New York City Comptroller John Liu hired Acadian Asset Management after dismissing the company in 2010 for poor performance overseeing $646 million in three city pension funds.
Michael Loughran, spokesman for Mr. Liu, said the city awarded Acadian an $8.37 million contract several weeks ago, without competitive bidding. Acadian will handle investments in emerging markets, Mr. Loughran said.
The five pension funds under the New York City Retirement Systems have a combined $122 billion in assets. Mr. Liu fired Acadian, whose investments for New York included buying Greek stocks, for “underperformance relative to the market.”
“It's two completely different teams, two completely different regions of the world,” Mr. Loughran said.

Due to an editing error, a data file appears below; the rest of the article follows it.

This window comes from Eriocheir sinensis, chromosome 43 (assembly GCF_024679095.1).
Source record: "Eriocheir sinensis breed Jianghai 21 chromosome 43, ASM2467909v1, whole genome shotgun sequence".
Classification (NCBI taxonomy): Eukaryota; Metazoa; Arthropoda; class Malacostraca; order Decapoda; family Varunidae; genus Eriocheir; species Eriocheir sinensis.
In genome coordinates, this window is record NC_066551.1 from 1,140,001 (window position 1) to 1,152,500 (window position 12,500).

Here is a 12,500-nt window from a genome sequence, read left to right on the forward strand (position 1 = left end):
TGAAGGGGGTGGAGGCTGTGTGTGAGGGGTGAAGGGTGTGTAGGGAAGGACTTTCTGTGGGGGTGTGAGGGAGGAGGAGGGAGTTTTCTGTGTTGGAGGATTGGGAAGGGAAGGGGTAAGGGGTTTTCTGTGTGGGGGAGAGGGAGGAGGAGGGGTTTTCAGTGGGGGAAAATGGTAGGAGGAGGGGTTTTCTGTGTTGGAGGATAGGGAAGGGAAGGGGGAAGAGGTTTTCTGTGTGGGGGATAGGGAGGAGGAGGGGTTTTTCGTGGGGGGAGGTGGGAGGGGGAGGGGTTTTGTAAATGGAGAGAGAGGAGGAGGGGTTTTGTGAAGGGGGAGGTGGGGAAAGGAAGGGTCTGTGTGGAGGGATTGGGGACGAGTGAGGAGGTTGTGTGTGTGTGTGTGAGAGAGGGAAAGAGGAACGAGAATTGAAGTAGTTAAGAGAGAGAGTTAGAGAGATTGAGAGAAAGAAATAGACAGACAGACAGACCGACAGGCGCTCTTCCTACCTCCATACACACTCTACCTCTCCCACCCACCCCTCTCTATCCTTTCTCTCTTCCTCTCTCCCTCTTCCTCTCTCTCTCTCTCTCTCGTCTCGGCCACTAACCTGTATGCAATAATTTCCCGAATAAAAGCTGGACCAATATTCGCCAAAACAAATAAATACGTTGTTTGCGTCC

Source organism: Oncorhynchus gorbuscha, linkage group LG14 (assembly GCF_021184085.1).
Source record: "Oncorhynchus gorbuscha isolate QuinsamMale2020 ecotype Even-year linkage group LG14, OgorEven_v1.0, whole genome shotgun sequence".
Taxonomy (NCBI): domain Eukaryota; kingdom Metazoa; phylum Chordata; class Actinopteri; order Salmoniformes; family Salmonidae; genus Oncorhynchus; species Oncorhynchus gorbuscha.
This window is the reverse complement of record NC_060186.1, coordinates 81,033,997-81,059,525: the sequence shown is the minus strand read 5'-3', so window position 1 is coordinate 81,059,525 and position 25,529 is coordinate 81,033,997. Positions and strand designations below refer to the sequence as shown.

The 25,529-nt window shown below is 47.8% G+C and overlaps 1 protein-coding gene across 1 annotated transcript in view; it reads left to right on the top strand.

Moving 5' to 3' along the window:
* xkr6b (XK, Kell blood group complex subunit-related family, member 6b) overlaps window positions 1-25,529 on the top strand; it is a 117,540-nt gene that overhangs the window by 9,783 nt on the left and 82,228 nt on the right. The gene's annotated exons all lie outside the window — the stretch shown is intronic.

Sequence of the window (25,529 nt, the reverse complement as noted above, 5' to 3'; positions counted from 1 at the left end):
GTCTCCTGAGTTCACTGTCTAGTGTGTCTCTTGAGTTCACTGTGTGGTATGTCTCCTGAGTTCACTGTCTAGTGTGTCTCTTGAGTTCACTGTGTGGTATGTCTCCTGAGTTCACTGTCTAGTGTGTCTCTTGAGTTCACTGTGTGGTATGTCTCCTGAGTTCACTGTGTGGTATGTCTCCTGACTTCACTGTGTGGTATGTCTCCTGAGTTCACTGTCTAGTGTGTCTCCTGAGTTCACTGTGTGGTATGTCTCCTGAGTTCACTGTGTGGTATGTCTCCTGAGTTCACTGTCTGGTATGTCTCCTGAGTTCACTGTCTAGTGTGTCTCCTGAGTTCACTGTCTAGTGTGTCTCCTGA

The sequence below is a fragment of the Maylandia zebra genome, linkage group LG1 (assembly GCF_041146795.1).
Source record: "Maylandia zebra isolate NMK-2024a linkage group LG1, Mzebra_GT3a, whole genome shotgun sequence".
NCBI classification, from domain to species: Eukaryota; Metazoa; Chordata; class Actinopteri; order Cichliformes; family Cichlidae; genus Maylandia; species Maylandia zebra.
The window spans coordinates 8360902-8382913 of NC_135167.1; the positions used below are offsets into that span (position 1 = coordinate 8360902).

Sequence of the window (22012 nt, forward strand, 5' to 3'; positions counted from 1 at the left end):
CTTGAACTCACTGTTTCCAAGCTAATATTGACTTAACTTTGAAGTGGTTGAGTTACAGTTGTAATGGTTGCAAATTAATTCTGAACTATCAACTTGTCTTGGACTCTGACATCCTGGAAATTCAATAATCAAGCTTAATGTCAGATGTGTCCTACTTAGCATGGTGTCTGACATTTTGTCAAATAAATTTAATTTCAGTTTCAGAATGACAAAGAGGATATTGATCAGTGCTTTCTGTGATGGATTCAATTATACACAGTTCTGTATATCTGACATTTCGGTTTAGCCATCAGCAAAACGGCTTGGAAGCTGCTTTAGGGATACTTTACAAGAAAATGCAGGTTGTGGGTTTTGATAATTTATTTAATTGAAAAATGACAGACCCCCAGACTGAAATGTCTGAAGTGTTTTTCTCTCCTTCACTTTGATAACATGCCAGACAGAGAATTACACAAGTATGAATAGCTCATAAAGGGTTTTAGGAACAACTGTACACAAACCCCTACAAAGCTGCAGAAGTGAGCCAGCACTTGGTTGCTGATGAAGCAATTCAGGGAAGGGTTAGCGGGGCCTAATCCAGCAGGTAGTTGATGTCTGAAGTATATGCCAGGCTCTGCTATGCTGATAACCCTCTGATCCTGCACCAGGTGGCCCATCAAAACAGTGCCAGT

Acadian was one of four companies awarded contracts in a process called “innovative procurement,” Mr. Loughran said. The comptroller's office and pension board members decided that traditional bids often failed to attract quality firms and took too much time, he said.
“We found that best-in-class managers weren't responding to our requests for proposals, limiting the talent pool we could select from, and the traditional bidding process sometimes took 17 months to hire a manager when we needed to be nimble,” Mr. Loughran said.
From July 2007 through May 2010, the $286 million Acadian managed in the New York City Employees' Retirement System lost 19.4%; its $263 million from the New York City Police Pension Fund lost 17.1%, and the $97 million it oversaw in the New York City Fire Department Pension Fund also lost 17.1%, Mr. Liu's office said.
The pension funds paid Acadian at least $7.2 million in management fees during the period, the comptroller's office said.
Ross Dowd, Acadian's senior vice president and head of global marketing, didn't return voice mail messages.